the beauty & wonder of science

I remember reading one of Richard Dawkins’ books in which he made the comment that a rainbow does not become any less beautiful just because we understand how it’s formed. Now I’ve come across a similar statement in another book (The Single Helix) by one of my favourite science writers, Steve Jones.

The Single Helix is a collection of short essays on a very wide range of topics. In one of these essays (The sensitive prince), Jones talks about research into how plants respond to their environment. Such research dates back quite some time, and you’ll be familiar with work on phototropism, something which fascinated Charles Darwin. In fact, Darwin not only carried out those elegant experiments into phototropism, but also spent a fair bit of time playing the bassoon to his plants – he wanted to know if they were as sensitive to sound as they were to touch. (They weren’t.)  

It turns out that plants’ responses to things like touch and gravity are governed by a number of gene ‘families’ that operate in something of a layered manner, affecting growth, cell adhesion, and leaf fall in autumn. And similar genes act in animals (e.g. those coding for calmodulins, which sense calcium levels in our cells & feed this information on to an array of other proteins). Jones says of this nuanced complexity:

But is there not something magical about such layers of scientific rationalism – about how calmodulins connect bassoons with bonsai and the patter of rain with the beat of the heart? Why turn to mere romance in the search for a guiding hand?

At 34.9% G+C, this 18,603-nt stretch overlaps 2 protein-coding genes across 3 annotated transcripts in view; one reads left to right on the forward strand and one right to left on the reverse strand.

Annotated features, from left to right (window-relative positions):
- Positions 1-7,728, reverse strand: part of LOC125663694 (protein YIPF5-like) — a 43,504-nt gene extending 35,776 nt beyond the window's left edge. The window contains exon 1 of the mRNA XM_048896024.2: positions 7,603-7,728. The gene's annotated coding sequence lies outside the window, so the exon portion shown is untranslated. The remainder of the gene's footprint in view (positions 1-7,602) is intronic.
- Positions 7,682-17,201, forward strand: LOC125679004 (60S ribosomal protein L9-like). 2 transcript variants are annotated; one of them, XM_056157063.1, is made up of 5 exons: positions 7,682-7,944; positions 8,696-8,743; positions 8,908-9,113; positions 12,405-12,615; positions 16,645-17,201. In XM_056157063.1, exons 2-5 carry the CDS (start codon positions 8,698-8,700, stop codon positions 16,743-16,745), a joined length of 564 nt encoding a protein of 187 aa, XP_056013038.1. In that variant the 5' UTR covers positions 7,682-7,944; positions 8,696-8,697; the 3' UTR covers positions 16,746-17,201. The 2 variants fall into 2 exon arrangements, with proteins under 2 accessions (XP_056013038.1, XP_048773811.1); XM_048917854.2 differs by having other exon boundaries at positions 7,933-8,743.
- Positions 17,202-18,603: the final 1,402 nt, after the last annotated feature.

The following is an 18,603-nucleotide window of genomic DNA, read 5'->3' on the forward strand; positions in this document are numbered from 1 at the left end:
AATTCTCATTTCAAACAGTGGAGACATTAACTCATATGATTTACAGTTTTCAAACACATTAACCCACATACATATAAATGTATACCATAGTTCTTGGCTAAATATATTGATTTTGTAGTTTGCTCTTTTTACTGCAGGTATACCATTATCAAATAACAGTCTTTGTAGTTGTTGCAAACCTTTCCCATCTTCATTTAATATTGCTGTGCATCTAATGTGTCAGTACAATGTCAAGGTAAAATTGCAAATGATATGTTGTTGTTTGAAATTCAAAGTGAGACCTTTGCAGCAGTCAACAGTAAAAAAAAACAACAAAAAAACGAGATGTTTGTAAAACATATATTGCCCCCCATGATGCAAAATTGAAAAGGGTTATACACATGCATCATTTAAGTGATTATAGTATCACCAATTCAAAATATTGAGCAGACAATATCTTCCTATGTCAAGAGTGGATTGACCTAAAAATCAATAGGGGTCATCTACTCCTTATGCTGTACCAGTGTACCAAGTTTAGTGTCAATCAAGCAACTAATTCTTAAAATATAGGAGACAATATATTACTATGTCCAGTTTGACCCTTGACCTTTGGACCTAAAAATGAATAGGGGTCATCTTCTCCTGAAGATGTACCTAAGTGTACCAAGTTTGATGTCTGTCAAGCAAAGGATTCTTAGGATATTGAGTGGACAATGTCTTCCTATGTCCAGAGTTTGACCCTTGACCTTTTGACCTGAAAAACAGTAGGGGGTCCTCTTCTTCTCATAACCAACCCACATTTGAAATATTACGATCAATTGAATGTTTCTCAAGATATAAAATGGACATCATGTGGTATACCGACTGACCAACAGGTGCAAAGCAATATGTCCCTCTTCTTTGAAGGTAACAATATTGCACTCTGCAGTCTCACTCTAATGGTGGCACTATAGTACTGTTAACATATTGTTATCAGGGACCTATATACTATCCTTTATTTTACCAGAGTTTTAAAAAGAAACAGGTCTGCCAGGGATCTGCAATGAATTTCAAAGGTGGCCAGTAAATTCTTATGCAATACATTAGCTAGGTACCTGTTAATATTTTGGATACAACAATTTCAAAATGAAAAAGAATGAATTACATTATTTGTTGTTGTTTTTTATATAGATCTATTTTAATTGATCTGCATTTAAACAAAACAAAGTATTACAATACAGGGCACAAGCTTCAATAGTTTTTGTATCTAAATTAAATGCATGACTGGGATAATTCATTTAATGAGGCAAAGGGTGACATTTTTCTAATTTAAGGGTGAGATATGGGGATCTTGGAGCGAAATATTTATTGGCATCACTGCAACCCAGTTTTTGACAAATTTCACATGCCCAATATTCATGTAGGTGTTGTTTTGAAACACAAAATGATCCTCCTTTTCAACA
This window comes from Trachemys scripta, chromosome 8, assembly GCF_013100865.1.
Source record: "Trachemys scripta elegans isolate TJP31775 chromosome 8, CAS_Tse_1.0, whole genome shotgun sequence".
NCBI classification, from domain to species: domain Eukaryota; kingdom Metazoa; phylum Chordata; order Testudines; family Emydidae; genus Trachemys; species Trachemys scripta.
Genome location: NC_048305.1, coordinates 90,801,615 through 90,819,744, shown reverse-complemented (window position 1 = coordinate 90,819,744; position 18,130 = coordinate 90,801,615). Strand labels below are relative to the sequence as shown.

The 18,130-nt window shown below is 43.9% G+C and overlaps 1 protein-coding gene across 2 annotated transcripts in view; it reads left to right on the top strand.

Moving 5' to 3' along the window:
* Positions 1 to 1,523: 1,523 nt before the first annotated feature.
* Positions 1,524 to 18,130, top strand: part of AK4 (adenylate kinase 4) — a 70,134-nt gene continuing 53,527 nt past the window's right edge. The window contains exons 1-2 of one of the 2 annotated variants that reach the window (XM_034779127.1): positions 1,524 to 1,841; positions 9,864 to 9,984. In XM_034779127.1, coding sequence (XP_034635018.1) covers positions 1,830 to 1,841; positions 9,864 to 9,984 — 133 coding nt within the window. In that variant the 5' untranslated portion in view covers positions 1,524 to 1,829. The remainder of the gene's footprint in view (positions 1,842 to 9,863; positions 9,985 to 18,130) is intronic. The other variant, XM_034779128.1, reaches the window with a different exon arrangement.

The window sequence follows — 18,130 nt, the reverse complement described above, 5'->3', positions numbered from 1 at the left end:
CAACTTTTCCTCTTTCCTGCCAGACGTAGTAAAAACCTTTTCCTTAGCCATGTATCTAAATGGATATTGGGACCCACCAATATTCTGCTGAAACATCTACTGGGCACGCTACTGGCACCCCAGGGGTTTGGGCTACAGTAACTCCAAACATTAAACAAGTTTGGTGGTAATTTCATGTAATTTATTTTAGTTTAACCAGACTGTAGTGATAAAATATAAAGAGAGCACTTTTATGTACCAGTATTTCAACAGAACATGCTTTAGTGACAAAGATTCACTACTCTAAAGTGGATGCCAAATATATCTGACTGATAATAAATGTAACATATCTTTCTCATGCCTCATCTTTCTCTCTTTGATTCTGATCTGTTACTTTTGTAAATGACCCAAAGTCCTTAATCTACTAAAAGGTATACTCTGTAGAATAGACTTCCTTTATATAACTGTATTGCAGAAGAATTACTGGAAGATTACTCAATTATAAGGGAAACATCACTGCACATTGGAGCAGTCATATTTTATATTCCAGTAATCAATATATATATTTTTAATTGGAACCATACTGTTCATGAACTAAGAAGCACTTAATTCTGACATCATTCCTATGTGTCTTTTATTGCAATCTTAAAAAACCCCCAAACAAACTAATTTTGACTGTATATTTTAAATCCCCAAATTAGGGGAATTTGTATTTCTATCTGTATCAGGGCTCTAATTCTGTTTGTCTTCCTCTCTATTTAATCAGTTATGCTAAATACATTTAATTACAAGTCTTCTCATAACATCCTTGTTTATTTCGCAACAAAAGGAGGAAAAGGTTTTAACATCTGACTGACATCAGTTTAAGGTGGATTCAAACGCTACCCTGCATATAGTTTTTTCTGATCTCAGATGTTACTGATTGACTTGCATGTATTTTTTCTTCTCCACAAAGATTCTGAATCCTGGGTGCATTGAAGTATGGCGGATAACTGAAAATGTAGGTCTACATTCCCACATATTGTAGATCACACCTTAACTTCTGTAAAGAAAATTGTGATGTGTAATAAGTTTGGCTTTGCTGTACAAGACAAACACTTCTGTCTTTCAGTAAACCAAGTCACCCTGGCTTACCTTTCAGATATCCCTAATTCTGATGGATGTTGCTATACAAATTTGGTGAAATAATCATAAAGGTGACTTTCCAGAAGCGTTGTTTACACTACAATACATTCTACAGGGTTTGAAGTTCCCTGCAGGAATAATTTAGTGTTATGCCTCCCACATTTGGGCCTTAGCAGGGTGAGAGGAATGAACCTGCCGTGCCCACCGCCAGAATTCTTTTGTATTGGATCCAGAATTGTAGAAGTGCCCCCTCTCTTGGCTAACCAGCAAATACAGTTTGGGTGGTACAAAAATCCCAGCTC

Plenty of romantics agree. Shelley writes of a garden in which a mimosa droops in response to a rejected lover’s despair: ‘Whether the sensitive Plant, or that / Which within its boughs like a Spirit sat / Ere its outward form had known decay, / Now felt this change, I cannot say.’

Biology will never answer Shelley’s questions or others like it, but the poet himself saw that science told us things about the world that poetry cannot. He filled his Oxford room with crucibles, chemicals and electrical gadgetry (which hints at why his sister wrote a book so useful to foes of Frankenstein foods) and saw no contradiction between the world of the spirit and the universe of science. He would, no doubt, have been delighted to learn that cooling passions are indeed linked to falling leaves.

S. Jones (2005) The Single Helix. Abacus.

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